From Shelter to Apartment

Making Policy Public

From Shelter to Apartment

Education Rights for Families

Technical Assistance

Education Rights for Families

Who Makes Bail?

Urban Investigations

Who Makes Bail?

Engage to Change

Technical Assistance

Engage to Change

En El Campo De Los Impuestos

Making Policy Public

En El Campo De Los Impuestos

Participatory Budgeting

Technical Assistance

Participatory Budgeting

Meet the Teaching Artist & Designer: Susana Arellano

Meet the Teaching Artist & Designer: Susana Arellano

Susana Arellano is an architect, urban planner, designer, artist and educator. She's also the co-founder and creative director of the social impact design firm, Agenda28. This spring, Susana and teachers from the International Community High School in the Bronx will collaborate on a hybrid City Studies so that students at school and at home can use art to engage with local social justice issues. Hear more about her practice below!

How would you describe your artistic and design practice?

Trained as an architect and urban planner, my work evolved from being interested in the built environment towards the forces that shape it, most notably the importance of empowering individuals and communities to transform it. I move in between the architecture, industrial, and graphic design fields in projects that blur the lines between art, design, and civic engagement. 

How have you collaborated with CUP before?

I was part of CUP’s teaching artist fellowship in 2018, and since then, I have participated in two City Studies. In 2019, students from the Comprehensive Model School 327 and I co-created Snack Attack, which explores healthy food in public schools. In 2020 I participated with seven other artists and designers to create videos that helped students create art activities at home focusing on topics such as identity, empathy, and the future of our neighborhoods.

How did collaborating with CUP impact your work moving forward? What are some takeaways from your collaborations with CUP?

I had admired CUP for many years before collaborating with them, so I guess it had influenced my practice even before starting to work on City Studies. I have always appreciated how they use design to translate complex information into engaging topics that inspire communities to explore how they can influence what is happening in the city. However, after having first-hand experience implementing CUP’s methodology, I reframed how I was designing my workshops to create exercises that could be easier to implement and at the same time encourage students to question their assumptions. I also enjoy the co-creation process with the students and would like to do the same for larger projects.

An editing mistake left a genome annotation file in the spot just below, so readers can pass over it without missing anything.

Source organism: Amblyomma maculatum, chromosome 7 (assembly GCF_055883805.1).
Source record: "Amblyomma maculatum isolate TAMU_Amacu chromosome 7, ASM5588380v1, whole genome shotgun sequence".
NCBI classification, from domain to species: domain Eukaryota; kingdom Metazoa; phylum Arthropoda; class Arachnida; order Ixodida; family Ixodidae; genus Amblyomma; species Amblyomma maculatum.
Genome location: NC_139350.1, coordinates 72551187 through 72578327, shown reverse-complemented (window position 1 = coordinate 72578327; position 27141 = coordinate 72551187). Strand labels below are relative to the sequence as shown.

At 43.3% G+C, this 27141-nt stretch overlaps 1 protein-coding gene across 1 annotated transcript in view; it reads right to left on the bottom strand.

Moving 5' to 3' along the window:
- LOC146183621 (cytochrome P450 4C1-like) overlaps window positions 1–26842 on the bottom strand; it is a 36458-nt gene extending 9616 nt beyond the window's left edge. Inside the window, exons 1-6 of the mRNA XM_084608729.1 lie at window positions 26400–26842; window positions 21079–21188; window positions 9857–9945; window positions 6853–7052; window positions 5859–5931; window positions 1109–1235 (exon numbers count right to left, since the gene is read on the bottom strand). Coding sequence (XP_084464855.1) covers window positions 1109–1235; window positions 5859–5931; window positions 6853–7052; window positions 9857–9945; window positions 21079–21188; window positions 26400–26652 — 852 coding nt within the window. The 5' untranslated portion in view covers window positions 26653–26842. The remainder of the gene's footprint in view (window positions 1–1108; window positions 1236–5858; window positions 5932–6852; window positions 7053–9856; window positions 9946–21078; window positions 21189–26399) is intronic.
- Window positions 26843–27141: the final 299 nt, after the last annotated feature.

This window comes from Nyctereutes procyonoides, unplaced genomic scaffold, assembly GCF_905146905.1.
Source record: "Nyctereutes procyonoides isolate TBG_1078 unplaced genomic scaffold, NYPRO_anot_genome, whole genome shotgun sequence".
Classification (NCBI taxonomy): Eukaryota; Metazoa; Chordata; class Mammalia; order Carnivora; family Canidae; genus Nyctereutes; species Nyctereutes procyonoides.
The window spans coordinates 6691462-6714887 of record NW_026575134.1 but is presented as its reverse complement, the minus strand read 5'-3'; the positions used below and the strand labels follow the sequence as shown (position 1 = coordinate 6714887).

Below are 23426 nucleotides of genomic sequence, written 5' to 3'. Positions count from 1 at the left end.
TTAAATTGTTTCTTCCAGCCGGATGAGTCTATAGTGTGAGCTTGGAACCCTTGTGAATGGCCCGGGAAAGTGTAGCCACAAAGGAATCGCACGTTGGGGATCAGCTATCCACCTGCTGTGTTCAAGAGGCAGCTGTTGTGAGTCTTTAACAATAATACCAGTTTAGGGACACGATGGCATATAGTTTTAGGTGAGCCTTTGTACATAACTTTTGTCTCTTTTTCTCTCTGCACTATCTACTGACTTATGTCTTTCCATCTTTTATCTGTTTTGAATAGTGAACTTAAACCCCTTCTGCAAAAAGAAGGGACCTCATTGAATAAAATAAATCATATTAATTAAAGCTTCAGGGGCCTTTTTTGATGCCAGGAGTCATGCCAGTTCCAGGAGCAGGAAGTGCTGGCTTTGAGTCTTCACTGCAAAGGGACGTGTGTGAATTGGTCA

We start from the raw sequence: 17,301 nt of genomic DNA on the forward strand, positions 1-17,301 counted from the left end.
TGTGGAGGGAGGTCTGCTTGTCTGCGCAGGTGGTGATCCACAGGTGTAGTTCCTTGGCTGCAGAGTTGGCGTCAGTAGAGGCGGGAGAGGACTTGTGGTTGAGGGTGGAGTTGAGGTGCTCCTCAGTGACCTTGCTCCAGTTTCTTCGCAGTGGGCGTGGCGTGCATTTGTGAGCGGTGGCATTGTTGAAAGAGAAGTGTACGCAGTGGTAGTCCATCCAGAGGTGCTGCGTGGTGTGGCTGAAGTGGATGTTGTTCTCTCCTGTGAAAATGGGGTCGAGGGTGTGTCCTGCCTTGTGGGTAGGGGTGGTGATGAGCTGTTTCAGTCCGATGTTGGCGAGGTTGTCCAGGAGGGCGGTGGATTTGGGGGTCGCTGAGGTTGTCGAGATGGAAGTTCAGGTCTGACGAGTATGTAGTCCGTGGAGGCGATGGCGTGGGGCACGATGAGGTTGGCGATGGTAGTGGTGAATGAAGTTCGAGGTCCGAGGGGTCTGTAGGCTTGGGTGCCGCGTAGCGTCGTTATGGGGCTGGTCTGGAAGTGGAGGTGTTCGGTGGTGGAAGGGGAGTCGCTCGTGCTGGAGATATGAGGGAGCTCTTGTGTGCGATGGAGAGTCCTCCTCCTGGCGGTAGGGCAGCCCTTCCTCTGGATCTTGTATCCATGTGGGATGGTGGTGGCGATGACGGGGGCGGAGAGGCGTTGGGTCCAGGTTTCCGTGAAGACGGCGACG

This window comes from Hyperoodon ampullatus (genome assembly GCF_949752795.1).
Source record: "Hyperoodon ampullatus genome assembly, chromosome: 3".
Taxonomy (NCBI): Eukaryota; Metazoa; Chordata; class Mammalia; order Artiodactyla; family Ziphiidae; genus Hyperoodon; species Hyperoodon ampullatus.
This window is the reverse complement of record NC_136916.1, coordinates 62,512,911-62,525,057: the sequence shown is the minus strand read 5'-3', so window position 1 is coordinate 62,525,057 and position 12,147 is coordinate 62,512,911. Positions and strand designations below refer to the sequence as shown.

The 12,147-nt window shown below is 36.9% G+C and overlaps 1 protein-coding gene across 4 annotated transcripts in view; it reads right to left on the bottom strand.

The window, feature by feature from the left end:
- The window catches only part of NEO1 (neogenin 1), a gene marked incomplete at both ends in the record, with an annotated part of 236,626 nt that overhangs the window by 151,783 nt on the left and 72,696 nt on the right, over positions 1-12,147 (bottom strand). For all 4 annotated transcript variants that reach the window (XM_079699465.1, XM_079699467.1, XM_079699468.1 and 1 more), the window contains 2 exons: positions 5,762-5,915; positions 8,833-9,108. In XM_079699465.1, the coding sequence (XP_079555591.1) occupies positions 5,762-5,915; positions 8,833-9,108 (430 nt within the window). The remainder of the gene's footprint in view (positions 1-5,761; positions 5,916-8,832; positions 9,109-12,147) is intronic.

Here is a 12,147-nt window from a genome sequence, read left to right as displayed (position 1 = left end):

What was it like working on a project remotely? What advice would you give other Teaching Artists and Designers about collaborating remotely?

I have been working on projects remotely for the past ten years, so it felt familiar in terms of design or teamwork. However, working with students remotely can be pretty challenging. We must understand that not being all in the same space can create unequal circumstances for those attending the class. As teaching artists, we need to be sensitive and carefully balance eagerness to have everyone participate and understand the limitations that may prevent someone from engaging thoroughly. These may go from access to materials we assume are available in their home to access to a camera, their family, or work situation. 

What is a project you’re working on now – outside of CUP – that you’re excited to reveal soon?

I have been working with my team to design the branding and other communication materials of an initiative that focuses on transforming our economy from extractive to regenerative and power self-determination in Black, Indigenous, and people of color (BIPOC) communities. This project has been challenging because we moved away from anything we had done before and are focused on creating something that represents us and the world we envision. I can’t wait for this project to launch since it has also served as an inspiration for other projects that will focus on addressing design in and for BIPOC communities.

You can learn more about Susana and see more of her work at her website and her instagram.

Shelter Skelter

Urban Investigations

Shelter Skelter

Pay Up!

City Studies

Pay Up!

A Fair Chance

Making Policy Public

A Fair Chance

Your School, Your Choice!

Making Policy Public

Your School, Your Choice!

Housing Court Help

Public Access Design

Housing Court Help

Zoning It In...

Urban Investigations

Zoning It In...

The Good, Bad, & Unknown

Urban Investigations

The Good, Bad, & Unknown

Bail's Set... What's Next?

Public Access Design

Bail's Set... What's Next?